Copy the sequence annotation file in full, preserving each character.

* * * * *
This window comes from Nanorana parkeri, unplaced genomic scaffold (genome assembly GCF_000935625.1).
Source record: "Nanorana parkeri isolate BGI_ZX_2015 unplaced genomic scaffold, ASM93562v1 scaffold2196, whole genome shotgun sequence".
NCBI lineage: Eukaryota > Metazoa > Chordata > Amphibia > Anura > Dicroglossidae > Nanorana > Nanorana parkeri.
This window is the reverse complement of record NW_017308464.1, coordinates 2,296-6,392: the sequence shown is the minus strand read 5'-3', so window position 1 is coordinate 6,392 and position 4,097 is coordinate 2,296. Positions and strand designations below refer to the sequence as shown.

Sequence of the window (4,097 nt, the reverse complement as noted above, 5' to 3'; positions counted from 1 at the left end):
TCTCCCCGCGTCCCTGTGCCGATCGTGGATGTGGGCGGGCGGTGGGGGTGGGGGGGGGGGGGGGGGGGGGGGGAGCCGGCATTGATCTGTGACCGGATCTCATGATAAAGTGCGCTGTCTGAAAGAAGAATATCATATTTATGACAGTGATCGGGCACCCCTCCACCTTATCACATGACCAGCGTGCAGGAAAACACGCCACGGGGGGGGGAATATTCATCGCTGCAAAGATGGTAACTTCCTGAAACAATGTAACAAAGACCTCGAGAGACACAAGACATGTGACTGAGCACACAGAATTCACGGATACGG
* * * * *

This window comes from Nanorana parkeri, unplaced genomic scaffold (genome assembly GCF_000935625.1).
Source record: "Nanorana parkeri isolate BGI_ZX_2015 unplaced genomic scaffold, ASM93562v1 scaffold2196, whole genome shotgun sequence".
NCBI lineage: Eukaryota > Metazoa > Chordata > Amphibia > Anura > Dicroglossidae > Nanorana > Nanorana parkeri.
This window is the reverse complement of record NW_017308464.1, coordinates 2,296-6,392: the sequence shown is the minus strand read 5'-3', so window position 1 is coordinate 6,392 and position 4,097 is coordinate 2,296. Positions and strand designations below refer to the sequence as shown.

Sequence of the window (4,097 nt, the reverse complement as noted above, 5' to 3'; positions counted from 1 at the left end):
TCTCCCCGCGTCCCTGTGCCGATCGTGGATGTGGGCGGGCGGTGGGGGTGGGGGGGGGGGGGGGGGGGGGGGGAGCCGGCATTGATCTGTGACCGGATCTCATGATAAAGTGCGCTGTCTGAAAGAAGAATATCATATTTATGACAGTGATCGGGCACCCCTCCACCTTATCACATGACCAGCGTGCAGGAAAACACGCCACGGGGGGGGGAATATTCATCGCTGCAAAGATGGTAACTTCCTGAAACAATGTAACAAAGACCTCGAGAGACACAAGACATGTGACTGAGCACACAGAATTCACGGATACGG